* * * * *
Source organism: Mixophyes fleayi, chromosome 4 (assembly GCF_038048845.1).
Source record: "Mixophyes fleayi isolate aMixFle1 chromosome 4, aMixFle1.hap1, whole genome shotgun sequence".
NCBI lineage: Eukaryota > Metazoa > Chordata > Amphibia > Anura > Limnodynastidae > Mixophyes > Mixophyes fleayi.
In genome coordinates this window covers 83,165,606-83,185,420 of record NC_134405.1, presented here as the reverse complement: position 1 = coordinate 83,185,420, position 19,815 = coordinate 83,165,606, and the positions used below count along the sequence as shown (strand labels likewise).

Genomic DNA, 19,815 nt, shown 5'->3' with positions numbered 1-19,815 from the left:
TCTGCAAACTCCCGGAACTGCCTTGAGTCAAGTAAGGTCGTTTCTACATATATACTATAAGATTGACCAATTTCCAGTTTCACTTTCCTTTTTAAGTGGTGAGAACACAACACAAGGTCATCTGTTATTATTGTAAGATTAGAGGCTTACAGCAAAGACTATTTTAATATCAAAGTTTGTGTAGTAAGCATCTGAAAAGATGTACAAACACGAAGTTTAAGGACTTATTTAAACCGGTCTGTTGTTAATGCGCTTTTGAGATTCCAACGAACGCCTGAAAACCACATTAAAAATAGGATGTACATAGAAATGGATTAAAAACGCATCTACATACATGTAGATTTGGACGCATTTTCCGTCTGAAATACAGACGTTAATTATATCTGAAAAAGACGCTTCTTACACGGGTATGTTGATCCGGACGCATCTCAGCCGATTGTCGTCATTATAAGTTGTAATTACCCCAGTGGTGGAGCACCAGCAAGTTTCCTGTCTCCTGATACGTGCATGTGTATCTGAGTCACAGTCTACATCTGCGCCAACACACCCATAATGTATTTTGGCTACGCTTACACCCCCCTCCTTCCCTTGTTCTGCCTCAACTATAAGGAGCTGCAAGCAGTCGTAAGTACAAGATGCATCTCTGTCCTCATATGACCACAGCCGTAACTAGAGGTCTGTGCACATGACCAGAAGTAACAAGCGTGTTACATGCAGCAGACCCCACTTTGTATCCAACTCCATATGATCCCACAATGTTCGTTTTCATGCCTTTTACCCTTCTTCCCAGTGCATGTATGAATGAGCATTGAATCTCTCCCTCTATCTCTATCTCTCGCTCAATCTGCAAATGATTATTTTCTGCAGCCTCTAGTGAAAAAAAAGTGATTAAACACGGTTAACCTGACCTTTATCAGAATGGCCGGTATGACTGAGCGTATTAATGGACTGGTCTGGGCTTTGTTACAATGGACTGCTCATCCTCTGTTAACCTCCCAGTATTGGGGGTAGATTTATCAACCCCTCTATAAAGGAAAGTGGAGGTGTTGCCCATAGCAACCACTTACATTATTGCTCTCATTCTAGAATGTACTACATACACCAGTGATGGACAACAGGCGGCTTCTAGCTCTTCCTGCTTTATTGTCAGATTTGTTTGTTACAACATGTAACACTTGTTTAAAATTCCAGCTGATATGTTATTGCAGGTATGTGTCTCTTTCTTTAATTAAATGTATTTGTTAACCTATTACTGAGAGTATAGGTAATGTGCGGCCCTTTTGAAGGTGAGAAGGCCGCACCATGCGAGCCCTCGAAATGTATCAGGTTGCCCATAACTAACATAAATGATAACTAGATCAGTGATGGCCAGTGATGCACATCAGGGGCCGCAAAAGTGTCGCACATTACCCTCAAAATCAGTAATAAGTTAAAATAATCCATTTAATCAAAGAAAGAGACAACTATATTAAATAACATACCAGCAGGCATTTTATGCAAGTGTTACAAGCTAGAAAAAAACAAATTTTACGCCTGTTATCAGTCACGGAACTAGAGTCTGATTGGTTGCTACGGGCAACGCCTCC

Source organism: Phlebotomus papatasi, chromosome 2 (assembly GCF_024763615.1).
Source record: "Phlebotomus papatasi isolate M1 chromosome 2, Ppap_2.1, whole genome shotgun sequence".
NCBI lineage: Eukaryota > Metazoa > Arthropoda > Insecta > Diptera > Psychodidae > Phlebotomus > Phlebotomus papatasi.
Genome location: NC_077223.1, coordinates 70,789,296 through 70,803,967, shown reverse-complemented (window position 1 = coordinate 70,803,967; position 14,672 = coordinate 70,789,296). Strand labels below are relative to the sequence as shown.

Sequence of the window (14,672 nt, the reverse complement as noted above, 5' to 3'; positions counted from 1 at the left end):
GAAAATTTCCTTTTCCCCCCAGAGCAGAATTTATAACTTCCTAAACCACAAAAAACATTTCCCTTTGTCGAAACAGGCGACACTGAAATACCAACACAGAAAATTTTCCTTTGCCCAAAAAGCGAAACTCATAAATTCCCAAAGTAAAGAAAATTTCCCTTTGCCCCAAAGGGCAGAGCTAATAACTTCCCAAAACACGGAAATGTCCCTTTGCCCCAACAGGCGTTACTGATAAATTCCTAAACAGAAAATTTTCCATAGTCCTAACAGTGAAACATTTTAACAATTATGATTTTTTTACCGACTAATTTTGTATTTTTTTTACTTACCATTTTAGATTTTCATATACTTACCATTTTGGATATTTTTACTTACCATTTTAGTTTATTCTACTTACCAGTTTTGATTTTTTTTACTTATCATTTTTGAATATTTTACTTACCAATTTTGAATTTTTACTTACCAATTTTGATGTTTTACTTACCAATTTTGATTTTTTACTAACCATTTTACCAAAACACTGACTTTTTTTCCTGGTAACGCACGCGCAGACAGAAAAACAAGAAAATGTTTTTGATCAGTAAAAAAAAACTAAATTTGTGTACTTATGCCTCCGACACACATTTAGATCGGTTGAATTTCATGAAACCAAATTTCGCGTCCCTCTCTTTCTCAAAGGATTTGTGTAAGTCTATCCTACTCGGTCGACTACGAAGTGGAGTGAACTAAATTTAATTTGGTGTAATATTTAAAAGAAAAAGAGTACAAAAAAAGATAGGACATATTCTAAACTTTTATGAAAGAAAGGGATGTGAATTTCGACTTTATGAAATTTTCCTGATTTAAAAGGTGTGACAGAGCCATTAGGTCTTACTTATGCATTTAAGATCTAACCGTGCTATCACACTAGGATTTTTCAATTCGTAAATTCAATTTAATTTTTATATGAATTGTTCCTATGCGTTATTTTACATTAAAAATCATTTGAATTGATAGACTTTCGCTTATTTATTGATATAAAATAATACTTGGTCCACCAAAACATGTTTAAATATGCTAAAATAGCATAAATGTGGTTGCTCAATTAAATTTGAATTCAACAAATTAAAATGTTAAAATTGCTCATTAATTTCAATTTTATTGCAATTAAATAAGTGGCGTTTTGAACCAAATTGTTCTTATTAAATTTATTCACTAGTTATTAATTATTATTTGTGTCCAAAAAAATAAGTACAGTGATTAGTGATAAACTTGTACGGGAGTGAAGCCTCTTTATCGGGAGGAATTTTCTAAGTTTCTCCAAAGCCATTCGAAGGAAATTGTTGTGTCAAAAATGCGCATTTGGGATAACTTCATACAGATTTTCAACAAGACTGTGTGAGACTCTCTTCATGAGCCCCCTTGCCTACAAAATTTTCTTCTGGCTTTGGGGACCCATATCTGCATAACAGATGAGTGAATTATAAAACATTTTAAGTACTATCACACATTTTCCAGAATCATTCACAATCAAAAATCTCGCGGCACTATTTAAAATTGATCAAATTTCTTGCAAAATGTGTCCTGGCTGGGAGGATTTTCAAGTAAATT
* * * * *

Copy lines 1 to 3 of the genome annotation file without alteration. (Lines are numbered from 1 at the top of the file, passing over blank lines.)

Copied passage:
Source organism: Mixophyes fleayi, chromosome 4 (assembly GCF_038048845.1).
Source record: "Mixophyes fleayi isolate aMixFle1 chromosome 4, aMixFle1.hap1, whole genome shotgun sequence".
NCBI lineage: Eukaryota > Metazoa > Chordata > Amphibia > Anura > Limnodynastidae > Mixophyes > Mixophyes fleayi.